our directory of newsletters, articles, therapies, videos, policies, communities and other LINKs about childhood disability
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Children and young people with disabilities constitute about 4-6.5% of the population in many countries (1). In Canada, there are approximately 850,000 children with developmental disabilities. When a baby or preschooler reaches the developmental milestones in a different order or pace, or loses a previously acquired skill, there may be reason to suspect of a developmental disability. When a child has a developmental disability, he/she may experience life-long experiences affecting their mobility, language, learning, socialization, and/or self-care. Early signs and symptoms of childhood disability can vary greatly, however some tools and techniques can help all children with disabilities overcome some of life’s challenges. Prognosis and therapies will vary based on the child’s needs, however early diagnoses and interventions can have a positive impact and significantly improve outcomes for all children with disability.
1. Rosenbaum P; Childhood disability and social policies. BMJ. 2009 Apr 24 338:b1020. doi: 10.1136/bmj.b1020.
This newsletter presents the CHILD-CHII, a measurement tool that can be used to help families, rehab professionals, educators, and community organizations gather information on the resources and accessibility features of a community program or facility.
Coaching interventions provide education and guidance to individuals. This newsletter describes different types of coaching for children with disability and their families, approaches that are commonly used, and the level of evidence for coaching.
Virtual reality (VR) is a new tool that is emerging for rehabilitation that may be applied to all developmental areas. This technology allows individuals to experience and interact with computer-generated environments through their senses, including vision, touch and/or hearing. For children in particular, rehabilitation applications using VR provide opportunities for play that can be enjoyable, challenging and non-threatening.
Caregivers are instrumental in facilitating the growth and happiness of children and adolescents with various types of disabilities. However, this additional responsibility comes with a new set of challenges, requiring extraordinary resilience.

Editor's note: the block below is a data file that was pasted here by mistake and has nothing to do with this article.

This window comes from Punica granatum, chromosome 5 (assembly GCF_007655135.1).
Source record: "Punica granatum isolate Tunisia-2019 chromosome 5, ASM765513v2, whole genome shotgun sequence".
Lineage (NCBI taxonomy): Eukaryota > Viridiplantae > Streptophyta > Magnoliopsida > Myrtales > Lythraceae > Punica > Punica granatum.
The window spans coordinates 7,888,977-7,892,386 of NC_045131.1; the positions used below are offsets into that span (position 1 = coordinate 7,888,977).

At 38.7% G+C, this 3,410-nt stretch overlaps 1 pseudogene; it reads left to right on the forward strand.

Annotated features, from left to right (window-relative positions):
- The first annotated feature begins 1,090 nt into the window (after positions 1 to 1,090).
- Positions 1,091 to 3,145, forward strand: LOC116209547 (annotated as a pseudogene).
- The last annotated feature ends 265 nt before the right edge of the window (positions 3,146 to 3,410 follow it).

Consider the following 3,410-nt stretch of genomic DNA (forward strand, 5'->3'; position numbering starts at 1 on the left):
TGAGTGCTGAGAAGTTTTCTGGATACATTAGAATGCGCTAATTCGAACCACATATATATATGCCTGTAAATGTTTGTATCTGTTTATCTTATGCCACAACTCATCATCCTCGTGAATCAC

Specific language im-pairment (SLI) has been the focus of extensive research in recent years. SLI research addresses one of the most fundamental questions in language acquisition: the relationship of language and cognition. This newsletter presents the topic alongside emerging evidence, advances in assessment and promising practices.
There are important structural differences in the ways French and English are acquired, which has important implications for the assessment of French-speaking children as well as for assessment of children who are bilingual (French and English).
The Lidcombe Program for Early Stuttering Intervention enjoys widespread use as a clinical treatment
for stuttering in children. This program uses an operant method, whereby parents are trained
to systematically praise their children for fluent speech.
The main aim of this study was to determine if children with a languagedelay are likely to also have a motor delay when they are school age. Thisstudy suggests that motor difficulties are common in children who initiallypresent clinically with only a delay in language skill development.
The Autism and/or Intellectual Disability Knowledge Exchange Network (AIDE Canada) is a national knowledge network that is committed to providing accurate up-to-date, and useful information and resources to the people who need it. AIDE Canada offers information, tools, and resources about autism and intellectual disabilities across the lifespan.
This brain-based disabilities project is recruiting participants to help develop and test an e-health intervention to improve the transition of care journey from paediatric to adult health care systems. If you are a teen with a disability, you may be eligible to participate in this study!